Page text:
"Changing the criteria to meet certain diagnoses" sounds to me like the expansion of people who fit certain diagnoses. Am I wrong to assume that these changes to criteria occur heavily in attributing various additional symptoms to various disorders which were previously said to be unknown or not associated to said disorders? I will shut my big fat trap right now if I can find some examples of criteria for disorders becoming less broad and more specific over time. I did say this is based on an assumption, so forgive me if I'm an idiot.

Also, changing the name of certain syndromes, in my opinion, only makes them sound more friendly and more acceptable to the public -- it's given a different name, but someone with Antisocial Personality Disorder is still apparently a Psychopath. Why do this other than to provide a sort of comfort and easiness in acceptance to both those diagnosed and those who encounter said diagnosed people? I see the point in changing the label of Psychopath to Antisocial Personality Disorder in that it makes the people diagnosed with it feel less like outcasts, but I also can see a point in changing the name to make it a much more acceptable and "regular" diagnosis.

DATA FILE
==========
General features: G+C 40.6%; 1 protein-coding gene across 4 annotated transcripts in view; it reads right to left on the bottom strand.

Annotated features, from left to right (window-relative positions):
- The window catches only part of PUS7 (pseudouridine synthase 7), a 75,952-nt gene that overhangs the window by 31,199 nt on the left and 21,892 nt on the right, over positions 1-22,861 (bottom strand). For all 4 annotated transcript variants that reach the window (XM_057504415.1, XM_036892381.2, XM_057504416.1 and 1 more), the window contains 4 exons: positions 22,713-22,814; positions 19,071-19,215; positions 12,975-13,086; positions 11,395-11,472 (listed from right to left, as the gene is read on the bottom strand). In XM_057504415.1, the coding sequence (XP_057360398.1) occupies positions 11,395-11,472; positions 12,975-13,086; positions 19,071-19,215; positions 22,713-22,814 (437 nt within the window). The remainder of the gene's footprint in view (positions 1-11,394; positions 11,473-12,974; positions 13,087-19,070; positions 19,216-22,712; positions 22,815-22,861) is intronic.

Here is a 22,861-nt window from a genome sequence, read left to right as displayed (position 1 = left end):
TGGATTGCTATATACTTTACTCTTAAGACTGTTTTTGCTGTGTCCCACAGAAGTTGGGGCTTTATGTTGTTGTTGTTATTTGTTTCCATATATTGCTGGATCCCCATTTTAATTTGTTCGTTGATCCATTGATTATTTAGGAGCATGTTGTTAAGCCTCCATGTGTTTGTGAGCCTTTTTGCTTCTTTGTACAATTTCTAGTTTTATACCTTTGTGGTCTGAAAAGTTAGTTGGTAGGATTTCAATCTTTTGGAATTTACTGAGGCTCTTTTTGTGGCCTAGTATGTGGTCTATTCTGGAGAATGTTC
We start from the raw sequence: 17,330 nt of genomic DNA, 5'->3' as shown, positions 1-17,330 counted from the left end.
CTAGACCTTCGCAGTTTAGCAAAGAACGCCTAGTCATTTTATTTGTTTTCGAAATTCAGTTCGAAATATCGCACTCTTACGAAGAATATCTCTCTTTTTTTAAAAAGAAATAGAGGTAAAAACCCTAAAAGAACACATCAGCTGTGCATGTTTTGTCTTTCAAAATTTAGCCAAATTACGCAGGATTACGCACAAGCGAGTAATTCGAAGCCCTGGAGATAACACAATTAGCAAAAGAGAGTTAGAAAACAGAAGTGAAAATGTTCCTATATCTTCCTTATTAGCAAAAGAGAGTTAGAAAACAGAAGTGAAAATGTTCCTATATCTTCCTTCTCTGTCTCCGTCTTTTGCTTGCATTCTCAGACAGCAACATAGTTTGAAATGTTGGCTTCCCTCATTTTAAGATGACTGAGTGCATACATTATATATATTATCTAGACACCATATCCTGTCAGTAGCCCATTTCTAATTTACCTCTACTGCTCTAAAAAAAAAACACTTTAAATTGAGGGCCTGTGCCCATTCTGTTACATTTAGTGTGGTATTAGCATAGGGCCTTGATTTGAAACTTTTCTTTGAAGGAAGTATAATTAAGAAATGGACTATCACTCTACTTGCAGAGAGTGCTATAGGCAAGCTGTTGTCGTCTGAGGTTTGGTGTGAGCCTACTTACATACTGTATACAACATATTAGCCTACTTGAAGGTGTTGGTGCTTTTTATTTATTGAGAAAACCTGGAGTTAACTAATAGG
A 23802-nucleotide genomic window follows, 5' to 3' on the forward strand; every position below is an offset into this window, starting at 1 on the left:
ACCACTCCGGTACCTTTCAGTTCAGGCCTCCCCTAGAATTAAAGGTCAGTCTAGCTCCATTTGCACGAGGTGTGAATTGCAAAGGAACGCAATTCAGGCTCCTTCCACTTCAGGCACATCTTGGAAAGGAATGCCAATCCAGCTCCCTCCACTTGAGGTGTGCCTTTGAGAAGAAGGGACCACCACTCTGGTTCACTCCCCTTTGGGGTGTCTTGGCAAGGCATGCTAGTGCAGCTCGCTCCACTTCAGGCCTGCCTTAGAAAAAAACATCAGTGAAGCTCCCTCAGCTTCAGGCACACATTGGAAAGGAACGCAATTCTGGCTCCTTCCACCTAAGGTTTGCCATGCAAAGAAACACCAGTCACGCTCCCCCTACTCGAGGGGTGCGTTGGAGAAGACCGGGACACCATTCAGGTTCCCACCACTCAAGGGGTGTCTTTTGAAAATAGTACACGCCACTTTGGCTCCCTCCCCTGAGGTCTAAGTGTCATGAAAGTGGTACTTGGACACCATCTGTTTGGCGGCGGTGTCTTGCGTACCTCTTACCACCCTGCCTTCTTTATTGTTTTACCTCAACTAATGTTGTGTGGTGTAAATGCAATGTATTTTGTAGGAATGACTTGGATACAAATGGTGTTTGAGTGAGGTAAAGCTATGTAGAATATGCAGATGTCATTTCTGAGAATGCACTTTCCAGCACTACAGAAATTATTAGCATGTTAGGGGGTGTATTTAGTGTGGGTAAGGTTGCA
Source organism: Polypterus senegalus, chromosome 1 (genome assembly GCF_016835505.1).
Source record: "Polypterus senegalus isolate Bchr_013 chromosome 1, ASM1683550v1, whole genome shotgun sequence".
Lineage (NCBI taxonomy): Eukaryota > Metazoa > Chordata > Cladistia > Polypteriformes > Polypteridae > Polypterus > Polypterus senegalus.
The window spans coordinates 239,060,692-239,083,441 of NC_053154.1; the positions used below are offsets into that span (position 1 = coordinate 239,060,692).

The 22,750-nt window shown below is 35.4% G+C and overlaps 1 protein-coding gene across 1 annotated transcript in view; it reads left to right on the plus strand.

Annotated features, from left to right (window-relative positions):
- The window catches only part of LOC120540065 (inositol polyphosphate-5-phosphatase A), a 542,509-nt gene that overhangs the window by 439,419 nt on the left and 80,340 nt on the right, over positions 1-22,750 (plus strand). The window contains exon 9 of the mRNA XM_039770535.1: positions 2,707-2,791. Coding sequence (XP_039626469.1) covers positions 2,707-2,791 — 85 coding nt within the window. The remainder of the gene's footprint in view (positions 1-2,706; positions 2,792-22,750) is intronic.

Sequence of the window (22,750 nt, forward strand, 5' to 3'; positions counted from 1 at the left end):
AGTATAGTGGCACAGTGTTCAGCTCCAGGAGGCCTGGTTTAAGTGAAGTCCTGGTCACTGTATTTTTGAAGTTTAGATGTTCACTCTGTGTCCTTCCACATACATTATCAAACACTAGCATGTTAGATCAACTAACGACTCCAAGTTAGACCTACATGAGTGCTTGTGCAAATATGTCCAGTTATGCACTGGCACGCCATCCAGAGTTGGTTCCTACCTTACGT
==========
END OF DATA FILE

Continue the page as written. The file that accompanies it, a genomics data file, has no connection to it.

The USDA had a program called Animal Damage Control whose purpose it was to "eradicate, suppress, and control wildlife considered to be detrimental to the western livestock industry." Methods include poisoning, trapping, snaring, denning, shooting, and aerial gunning. Denning is where government agents pour kerosene into the den and then set it on fire, burning the young alive in their nests. In 1997, they changed the name to Wildlife Services. I know you can't compare the name of a government organization to the name of psychological syndromes, but the point is that changing the name to more "politically correct" terms doesn't necessarily mean it's a good thing. You can read this information in the book "The Food Revolution" by John Robbins on pages 250 and 251.



They do make those kinds of changes. I've had the pleasure to meet people who sit on these committee's, and they are generally the best and the brightest, very brilliant psychiatrists who wish to harm no one.

The DSM is simply a tool for practitioners. It is nothing sinister.